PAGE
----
The Knights of the Cross is a novel written in 1900 by Polish writer Henryk Sienkiewicz. I’d never heard of it, given that my knowledge of the Teutonic knights rather begins and ends with how to spell it. I bring it up because Krzyzacy – The Knights of the Cross is a video game adaptation of that book. It’s quite the rarity. I’m not sure I could name another recent game that’s directly adapted from a book. The best I can do is the godawful Fellowship Of The Ring game.
You may now be looking at the below screenshot and asking whether I’m being serious. I am. Classic novels and anime graphics, albeit from China, may not go together at first glance, but I did get a strange giggle out of seeing Queen Jadwiga represented as a grumpy looking anime girl. If it does bother you, then they did release a Western Art DLC pack. That might help you get a foot in the door, which will lead you to discover a game with a heap of potential that’s blunted by a few peculiar choices.
Saw War At Warsaw
I suppose the first question we should answer is whether The Knights Of The Cross follows the plot of the novel. Well, from what I can gather from Wikipedia, it seems so. I’m not quite invested enough to read an eighty-one chapter novel to double check. The broad strokes seem right. Our hero, Zbyszko, returns to his hometown with his uncle, Macko. They run into the beautiful Danusia, and Zbyszko becomes infatuated, to the point that he swears a knight’s oath. This comes in quite handy when Zbyszko attacks an envoy from the Teutonic knights, who are currently waging war across Poland, and ends up in the gallows, saved only by Danusia promising to marry him. From there, he sets out on a campaign of violence against the German Order.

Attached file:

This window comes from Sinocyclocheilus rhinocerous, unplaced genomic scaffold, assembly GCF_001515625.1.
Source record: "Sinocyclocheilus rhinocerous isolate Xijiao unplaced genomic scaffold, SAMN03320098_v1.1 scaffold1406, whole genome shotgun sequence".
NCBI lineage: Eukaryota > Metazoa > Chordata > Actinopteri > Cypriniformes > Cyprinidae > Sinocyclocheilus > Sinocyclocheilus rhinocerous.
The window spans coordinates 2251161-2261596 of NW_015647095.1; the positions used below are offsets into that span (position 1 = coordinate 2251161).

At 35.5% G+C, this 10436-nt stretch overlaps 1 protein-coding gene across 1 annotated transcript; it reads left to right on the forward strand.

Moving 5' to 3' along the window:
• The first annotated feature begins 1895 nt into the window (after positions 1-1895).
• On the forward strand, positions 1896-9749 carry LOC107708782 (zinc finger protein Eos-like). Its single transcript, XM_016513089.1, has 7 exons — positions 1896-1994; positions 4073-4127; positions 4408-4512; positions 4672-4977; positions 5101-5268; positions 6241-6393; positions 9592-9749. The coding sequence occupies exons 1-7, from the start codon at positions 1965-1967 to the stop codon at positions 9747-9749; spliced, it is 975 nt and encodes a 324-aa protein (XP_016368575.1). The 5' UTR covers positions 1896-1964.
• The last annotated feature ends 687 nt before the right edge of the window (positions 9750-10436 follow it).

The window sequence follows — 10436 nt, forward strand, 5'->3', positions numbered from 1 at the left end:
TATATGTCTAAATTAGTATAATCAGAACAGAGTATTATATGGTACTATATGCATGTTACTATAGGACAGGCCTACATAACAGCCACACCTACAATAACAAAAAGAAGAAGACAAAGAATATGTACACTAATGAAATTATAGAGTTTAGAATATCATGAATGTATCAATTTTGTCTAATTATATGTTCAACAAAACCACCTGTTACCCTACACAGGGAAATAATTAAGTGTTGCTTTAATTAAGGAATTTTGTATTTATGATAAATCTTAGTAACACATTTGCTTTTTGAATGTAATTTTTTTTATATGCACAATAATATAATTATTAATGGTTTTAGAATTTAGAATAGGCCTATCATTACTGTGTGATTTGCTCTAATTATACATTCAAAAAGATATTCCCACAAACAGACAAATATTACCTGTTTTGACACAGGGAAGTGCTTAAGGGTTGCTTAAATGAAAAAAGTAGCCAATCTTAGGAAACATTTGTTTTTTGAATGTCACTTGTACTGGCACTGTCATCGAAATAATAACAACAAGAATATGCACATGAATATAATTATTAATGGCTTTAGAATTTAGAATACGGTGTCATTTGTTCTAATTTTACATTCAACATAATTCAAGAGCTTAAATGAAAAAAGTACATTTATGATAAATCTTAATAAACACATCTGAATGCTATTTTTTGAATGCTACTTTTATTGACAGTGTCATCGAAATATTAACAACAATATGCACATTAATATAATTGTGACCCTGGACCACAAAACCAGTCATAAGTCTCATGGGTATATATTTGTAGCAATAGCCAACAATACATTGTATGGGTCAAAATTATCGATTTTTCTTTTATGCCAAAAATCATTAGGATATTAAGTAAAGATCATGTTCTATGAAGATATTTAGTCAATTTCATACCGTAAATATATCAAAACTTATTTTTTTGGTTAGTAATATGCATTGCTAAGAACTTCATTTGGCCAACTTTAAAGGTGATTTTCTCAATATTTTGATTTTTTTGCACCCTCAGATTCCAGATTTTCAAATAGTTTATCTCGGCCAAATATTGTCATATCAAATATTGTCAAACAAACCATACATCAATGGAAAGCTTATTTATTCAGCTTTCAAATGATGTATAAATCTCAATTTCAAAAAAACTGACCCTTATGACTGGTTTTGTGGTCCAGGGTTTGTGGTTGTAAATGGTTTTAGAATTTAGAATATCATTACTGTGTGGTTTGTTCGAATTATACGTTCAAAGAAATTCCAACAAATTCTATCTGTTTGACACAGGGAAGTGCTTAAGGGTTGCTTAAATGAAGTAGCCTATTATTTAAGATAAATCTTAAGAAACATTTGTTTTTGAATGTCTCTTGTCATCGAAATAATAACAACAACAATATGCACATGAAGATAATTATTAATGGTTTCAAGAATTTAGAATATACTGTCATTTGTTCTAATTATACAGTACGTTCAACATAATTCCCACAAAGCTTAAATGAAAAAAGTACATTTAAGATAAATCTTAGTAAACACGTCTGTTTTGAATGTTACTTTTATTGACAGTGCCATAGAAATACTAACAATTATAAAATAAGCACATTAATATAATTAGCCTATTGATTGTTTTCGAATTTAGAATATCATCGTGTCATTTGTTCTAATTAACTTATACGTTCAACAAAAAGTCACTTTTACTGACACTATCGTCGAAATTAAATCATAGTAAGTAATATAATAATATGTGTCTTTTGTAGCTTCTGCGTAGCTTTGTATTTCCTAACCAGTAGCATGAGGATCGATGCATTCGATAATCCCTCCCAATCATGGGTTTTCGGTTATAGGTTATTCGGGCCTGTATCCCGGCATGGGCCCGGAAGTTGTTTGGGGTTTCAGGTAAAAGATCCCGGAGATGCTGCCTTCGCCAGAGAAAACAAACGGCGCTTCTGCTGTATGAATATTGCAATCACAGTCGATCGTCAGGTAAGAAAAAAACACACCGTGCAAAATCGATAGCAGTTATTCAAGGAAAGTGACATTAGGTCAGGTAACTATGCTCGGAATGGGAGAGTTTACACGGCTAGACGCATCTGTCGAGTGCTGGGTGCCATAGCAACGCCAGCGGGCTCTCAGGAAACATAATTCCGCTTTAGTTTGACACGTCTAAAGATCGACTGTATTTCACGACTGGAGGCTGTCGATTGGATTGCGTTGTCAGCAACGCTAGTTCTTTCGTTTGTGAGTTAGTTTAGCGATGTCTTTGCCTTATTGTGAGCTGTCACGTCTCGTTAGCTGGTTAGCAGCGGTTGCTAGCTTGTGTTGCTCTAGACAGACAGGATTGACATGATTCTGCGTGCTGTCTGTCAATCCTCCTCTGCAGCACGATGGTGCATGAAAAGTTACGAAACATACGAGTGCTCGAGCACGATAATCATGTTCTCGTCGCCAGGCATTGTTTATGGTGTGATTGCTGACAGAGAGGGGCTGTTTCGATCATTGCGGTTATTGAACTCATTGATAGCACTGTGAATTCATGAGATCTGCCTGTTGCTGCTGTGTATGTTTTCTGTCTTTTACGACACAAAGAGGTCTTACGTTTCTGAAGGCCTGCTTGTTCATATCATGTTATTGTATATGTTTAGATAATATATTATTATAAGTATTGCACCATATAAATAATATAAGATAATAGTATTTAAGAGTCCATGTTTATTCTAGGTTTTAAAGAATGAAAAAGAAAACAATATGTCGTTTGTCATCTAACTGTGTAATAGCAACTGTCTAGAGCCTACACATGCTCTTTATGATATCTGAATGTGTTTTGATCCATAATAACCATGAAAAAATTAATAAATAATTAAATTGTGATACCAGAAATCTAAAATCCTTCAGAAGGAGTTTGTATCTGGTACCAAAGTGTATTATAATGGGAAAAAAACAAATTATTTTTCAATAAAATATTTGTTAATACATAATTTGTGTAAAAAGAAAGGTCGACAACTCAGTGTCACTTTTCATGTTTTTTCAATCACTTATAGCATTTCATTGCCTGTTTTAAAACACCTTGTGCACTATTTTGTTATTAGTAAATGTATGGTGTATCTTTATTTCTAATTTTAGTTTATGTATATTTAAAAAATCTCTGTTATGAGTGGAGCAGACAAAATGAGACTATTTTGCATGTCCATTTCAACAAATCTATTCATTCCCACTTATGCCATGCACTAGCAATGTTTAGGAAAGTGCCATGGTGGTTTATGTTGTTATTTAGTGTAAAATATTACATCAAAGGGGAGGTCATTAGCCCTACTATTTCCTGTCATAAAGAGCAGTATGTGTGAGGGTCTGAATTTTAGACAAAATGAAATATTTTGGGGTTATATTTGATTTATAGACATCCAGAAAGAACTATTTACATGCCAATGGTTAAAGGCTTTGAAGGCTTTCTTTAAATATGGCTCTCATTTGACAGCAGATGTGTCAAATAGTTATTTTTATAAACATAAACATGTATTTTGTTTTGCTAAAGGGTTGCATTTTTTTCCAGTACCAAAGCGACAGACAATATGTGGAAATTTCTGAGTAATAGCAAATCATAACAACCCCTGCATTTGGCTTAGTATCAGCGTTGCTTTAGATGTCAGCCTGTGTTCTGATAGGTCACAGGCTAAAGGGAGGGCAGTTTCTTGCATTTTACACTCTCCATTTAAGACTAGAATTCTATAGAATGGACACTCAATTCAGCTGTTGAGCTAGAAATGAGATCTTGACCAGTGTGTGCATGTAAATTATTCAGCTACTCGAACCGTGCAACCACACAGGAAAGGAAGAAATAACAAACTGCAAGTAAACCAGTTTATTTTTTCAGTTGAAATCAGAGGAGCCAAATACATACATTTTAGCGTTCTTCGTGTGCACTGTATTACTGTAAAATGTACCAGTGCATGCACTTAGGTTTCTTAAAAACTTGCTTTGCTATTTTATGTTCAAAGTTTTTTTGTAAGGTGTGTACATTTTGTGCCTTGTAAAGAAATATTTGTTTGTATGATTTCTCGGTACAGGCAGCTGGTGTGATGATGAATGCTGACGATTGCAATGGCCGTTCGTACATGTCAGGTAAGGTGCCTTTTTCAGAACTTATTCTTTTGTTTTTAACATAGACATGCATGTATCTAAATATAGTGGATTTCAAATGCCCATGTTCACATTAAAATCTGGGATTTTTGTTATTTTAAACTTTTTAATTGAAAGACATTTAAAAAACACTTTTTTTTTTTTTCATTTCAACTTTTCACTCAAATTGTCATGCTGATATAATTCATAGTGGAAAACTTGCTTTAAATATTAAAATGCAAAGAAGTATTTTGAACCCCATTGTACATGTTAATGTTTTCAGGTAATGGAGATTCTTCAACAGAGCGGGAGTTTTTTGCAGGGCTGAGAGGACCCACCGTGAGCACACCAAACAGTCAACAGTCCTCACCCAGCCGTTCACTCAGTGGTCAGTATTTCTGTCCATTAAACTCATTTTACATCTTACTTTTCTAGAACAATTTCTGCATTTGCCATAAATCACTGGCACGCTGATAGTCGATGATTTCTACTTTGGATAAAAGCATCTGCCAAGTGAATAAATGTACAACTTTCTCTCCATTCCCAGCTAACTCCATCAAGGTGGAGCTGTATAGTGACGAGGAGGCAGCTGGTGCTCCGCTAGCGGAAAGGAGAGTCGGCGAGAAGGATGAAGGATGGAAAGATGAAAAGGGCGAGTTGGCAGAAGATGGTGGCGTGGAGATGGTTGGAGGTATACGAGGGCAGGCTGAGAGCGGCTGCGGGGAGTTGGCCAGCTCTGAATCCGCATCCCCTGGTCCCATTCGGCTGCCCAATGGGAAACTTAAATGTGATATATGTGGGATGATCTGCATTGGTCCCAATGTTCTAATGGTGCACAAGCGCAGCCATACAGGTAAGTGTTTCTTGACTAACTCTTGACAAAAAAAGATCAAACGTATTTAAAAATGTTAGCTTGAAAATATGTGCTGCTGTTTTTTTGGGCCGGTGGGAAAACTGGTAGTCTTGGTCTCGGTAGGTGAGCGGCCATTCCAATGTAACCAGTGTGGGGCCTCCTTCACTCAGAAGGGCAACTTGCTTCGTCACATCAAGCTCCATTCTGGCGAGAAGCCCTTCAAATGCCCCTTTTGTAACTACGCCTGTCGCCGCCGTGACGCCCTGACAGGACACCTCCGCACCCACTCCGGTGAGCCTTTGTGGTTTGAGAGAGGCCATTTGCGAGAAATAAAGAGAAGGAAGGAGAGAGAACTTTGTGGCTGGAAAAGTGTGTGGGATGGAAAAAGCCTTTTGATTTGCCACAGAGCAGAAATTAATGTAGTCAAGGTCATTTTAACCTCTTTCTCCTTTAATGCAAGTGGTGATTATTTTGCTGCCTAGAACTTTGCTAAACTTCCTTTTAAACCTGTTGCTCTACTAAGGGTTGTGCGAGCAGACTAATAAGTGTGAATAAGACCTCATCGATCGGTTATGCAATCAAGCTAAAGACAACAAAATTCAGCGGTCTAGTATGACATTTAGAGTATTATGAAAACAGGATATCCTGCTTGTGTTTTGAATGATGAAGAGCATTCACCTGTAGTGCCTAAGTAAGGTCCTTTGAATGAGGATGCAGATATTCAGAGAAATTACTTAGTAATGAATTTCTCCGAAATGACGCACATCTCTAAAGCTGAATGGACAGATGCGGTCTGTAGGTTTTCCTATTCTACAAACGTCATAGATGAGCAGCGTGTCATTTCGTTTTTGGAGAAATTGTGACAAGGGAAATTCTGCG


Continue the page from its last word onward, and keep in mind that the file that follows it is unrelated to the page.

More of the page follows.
It’s an interesting plot, giving us a glimpse into the history of Poland and Lithuania. It even has branching paths, which I assume is new. Unless Mr. Sienkiewicz was a precursor to Choose Your Own Adventure books. The choices are fairly routine, but they impact when story characters will join and leave you, which was a nice touch. Though The Knights Of The Cross is hampered by some truly awful translation. It’s often difficult to tell what a character is talking about and text boxes are frequently cut off. At one stage, a character’s name was simply replaced by ‘No Translation’. Poor man.
So the plot has some promise but the execution makes it hard to follow. Perhaps we should focus on the gameplay instead. Missions take place on a map of Poland and are split between story, side and character missions. Take my advice, complete as many as you can. They’ll give you gold, a valuable resource, and will help you unlock heroes. The end result of a lot of these missions is the combat. It’s a card-based affair, where you stack your deck to try and keep up the damage and shield yourself as best you can. Sounds routine, but it has a twist.
I Need A Hero